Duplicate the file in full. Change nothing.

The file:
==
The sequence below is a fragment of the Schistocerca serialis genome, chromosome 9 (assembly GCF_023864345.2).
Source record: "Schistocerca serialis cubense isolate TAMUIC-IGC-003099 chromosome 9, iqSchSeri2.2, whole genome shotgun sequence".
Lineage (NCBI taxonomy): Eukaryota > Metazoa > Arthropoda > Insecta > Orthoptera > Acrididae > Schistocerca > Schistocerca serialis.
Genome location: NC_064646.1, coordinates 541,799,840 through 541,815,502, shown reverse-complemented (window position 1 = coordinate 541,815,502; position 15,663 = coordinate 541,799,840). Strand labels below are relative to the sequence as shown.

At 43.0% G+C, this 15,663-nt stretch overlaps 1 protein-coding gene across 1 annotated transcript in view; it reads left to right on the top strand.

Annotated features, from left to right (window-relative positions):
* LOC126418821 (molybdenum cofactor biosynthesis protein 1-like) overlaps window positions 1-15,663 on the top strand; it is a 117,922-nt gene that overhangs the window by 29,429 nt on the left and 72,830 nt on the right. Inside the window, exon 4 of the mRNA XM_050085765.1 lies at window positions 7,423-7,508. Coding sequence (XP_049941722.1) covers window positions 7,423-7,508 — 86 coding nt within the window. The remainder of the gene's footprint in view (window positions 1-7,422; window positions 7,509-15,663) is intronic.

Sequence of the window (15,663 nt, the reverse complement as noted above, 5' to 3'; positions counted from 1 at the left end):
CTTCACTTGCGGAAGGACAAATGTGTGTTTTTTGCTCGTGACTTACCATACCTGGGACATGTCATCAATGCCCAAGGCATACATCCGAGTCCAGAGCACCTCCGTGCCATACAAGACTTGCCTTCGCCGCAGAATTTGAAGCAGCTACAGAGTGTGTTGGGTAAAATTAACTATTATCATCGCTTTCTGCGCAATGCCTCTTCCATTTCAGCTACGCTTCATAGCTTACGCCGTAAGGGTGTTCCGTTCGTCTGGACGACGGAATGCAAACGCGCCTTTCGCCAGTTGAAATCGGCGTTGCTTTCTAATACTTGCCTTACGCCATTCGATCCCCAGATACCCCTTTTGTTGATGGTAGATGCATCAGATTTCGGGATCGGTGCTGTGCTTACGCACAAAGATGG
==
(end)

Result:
The sequence below is a fragment of the Schistocerca serialis genome, chromosome 9 (assembly GCF_023864345.2).
Source record: "Schistocerca serialis cubense isolate TAMUIC-IGC-003099 chromosome 9, iqSchSeri2.2, whole genome shotgun sequence".
Lineage (NCBI taxonomy): Eukaryota > Metazoa > Arthropoda > Insecta > Orthoptera > Acrididae > Schistocerca > Schistocerca serialis.
Genome location: NC_064646.1, coordinates 541,799,840 through 541,815,502, shown reverse-complemented (window position 1 = coordinate 541,815,502; position 15,663 = coordinate 541,799,840). Strand labels below are relative to the sequence as shown.

At 43.0% G+C, this 15,663-nt stretch overlaps 1 protein-coding gene across 1 annotated transcript in view; it reads left to right on the top strand.

Annotated features, from left to right (window-relative positions):
* LOC126418821 (molybdenum cofactor biosynthesis protein 1-like) overlaps window positions 1-15,663 on the top strand; it is a 117,922-nt gene that overhangs the window by 29,429 nt on the left and 72,830 nt on the right. Inside the window, exon 4 of the mRNA XM_050085765.1 lies at window positions 7,423-7,508. Coding sequence (XP_049941722.1) covers window positions 7,423-7,508 — 86 coding nt within the window. The remainder of the gene's footprint in view (window positions 1-7,422; window positions 7,509-15,663) is intronic.

Sequence of the window (15,663 nt, the reverse complement as noted above, 5' to 3'; positions counted from 1 at the left end):
CTTCACTTGCGGAAGGACAAATGTGTGTTTTTTGCTCGTGACTTACCATACCTGGGACATGTCATCAATGCCCAAGGCATACATCCGAGTCCAGAGCACCTCCGTGCCATACAAGACTTGCCTTCGCCGCAGAATTTGAAGCAGCTACAGAGTGTGTTGGGTAAAATTAACTATTATCATCGCTTTCTGCGCAATGCCTCTTCCATTTCAGCTACGCTTCATAGCTTACGCCGTAAGGGTGTTCCGTTCGTCTGGACGACGGAATGCAAACGCGCCTTTCGCCAGTTGAAATCGGCGTTGCTTTCTAATACTTGCCTTACGCCATTCGATCCCCAGATACCCCTTTTGTTGATGGTAGATGCATCAGATTTCGGGATCGGTGCTGTGCTTACGCACAAAGATGG